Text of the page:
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The Beginning of the End of My Cornell Experience

Well, I have finally reached my senior year and believe me when I say that lack of motivation is not really conducive to a difficult fall semester. That's pretty much how I felt considering it was an evil 17 paper, 3 quiz, 1 final semester. The scary thing is that I actually liked all the classes I took. I would even hazard to say that it was the best semester content wise that I have had at Cornell. I did not dislike a single course. The work....I didn't like so much. Oh well. In the immortal words of Gloria Gaynor: "I will survive!"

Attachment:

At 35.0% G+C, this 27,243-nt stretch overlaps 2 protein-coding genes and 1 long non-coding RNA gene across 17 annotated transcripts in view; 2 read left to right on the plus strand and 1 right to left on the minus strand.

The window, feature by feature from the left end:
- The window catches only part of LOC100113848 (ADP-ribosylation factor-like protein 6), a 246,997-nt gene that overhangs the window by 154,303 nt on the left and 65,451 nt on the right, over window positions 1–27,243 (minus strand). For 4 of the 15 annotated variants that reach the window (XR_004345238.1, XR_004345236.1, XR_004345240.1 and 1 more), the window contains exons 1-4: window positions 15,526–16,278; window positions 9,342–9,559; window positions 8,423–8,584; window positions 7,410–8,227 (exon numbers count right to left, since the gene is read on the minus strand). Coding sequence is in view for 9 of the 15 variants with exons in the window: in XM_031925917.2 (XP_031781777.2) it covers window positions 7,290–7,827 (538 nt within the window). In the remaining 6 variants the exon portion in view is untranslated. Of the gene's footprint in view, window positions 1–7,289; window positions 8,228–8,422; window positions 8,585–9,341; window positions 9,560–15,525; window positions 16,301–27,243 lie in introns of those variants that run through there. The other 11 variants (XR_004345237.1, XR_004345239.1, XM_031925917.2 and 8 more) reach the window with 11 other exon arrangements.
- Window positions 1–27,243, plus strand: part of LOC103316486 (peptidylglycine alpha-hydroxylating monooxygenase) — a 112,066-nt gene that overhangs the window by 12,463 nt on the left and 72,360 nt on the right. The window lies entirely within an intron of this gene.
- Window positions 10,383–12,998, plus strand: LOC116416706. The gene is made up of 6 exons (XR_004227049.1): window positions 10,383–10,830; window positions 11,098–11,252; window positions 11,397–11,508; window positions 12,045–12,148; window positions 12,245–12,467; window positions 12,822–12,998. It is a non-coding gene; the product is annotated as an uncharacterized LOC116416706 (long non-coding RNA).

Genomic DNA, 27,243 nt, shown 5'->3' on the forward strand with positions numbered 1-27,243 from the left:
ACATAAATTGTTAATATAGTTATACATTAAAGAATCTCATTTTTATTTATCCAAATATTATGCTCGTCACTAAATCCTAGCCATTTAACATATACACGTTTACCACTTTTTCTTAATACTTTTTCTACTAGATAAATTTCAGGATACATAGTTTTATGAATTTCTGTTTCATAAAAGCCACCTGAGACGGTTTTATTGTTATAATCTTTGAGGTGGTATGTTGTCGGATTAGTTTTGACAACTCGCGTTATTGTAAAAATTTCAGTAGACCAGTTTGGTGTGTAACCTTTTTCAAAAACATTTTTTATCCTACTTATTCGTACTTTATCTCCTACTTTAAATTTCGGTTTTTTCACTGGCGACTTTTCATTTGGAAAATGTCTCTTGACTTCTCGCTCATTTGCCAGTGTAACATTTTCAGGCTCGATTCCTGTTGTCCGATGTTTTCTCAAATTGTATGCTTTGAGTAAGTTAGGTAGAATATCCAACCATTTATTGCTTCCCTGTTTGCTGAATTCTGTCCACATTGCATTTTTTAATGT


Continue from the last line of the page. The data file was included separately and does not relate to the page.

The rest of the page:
Fall 1997 : Here's the listing of the classes that constitute the evil coursework I had in the fall semester. The funny thing is that it's 12 credits, but it's actually the combination of classes, not the credits that really matter in the end: